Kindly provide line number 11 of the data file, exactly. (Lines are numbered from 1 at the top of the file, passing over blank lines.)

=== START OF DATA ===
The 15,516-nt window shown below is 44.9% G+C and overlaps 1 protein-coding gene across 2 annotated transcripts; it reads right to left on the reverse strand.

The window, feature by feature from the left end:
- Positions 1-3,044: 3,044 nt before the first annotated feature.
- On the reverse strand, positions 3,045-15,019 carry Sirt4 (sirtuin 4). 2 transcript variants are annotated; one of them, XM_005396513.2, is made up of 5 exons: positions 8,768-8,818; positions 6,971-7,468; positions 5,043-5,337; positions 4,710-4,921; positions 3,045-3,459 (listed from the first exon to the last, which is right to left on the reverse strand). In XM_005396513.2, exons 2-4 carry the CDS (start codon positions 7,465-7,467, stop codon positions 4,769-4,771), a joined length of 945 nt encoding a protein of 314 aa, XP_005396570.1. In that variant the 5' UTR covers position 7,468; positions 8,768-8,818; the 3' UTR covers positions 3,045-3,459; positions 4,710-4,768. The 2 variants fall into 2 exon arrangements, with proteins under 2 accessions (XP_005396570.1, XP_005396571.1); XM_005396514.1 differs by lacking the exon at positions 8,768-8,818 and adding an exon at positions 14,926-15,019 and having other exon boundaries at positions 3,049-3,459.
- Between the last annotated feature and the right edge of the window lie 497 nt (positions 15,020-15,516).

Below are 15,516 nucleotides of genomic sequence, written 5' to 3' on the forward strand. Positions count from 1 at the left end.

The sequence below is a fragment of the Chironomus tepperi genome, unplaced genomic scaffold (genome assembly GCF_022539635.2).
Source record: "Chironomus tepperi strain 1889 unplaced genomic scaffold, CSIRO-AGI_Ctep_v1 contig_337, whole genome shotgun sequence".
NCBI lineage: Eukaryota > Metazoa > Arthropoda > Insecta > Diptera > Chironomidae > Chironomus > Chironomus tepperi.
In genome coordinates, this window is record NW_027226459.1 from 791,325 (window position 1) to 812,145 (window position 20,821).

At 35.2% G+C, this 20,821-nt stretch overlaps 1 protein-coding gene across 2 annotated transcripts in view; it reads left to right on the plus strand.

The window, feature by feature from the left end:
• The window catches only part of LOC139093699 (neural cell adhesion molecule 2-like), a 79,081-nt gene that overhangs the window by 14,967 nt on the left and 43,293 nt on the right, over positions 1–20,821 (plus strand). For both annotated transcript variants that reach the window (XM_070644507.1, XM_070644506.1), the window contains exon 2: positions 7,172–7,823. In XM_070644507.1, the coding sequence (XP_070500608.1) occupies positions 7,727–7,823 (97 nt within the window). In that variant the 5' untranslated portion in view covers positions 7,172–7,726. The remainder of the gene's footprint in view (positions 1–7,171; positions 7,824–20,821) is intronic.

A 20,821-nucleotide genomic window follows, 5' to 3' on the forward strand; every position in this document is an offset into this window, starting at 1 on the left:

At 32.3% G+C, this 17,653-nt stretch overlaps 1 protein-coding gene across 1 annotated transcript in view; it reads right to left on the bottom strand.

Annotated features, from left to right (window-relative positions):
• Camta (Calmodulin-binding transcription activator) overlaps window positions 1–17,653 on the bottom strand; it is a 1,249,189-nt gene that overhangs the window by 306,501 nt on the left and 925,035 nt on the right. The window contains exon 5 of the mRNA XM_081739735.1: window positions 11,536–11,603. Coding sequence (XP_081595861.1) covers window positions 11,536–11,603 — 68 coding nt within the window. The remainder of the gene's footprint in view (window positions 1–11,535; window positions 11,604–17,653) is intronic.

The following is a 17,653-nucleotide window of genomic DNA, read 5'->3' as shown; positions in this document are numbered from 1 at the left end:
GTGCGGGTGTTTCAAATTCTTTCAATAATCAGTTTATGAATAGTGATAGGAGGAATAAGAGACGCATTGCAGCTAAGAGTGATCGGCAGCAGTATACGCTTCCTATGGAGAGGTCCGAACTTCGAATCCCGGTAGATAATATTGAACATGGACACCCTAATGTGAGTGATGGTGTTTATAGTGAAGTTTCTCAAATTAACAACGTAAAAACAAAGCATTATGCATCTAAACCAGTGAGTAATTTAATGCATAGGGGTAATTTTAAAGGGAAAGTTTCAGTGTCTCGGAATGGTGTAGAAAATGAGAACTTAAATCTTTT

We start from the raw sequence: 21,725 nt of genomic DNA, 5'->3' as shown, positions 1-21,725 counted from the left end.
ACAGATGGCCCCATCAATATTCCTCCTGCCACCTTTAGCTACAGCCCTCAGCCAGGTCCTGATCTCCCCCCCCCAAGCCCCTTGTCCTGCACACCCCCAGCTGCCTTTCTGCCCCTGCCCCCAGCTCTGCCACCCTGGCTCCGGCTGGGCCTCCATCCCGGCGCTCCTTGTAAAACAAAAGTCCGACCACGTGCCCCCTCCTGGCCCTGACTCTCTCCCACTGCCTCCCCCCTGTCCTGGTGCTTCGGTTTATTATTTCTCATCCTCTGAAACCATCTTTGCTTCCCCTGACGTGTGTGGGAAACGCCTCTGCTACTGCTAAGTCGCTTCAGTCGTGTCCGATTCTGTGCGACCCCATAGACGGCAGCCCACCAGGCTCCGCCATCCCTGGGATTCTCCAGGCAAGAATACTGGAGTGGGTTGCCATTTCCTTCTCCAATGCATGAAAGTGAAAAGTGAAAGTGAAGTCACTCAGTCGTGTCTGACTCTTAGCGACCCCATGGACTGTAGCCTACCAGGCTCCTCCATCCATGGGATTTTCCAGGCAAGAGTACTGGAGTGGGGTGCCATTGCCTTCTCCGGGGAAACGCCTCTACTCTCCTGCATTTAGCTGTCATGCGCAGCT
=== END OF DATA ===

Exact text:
At 35.2% G+C, this 20,821-nt stretch overlaps 1 protein-coding gene across 2 annotated transcripts in view; it reads left to right on the plus strand.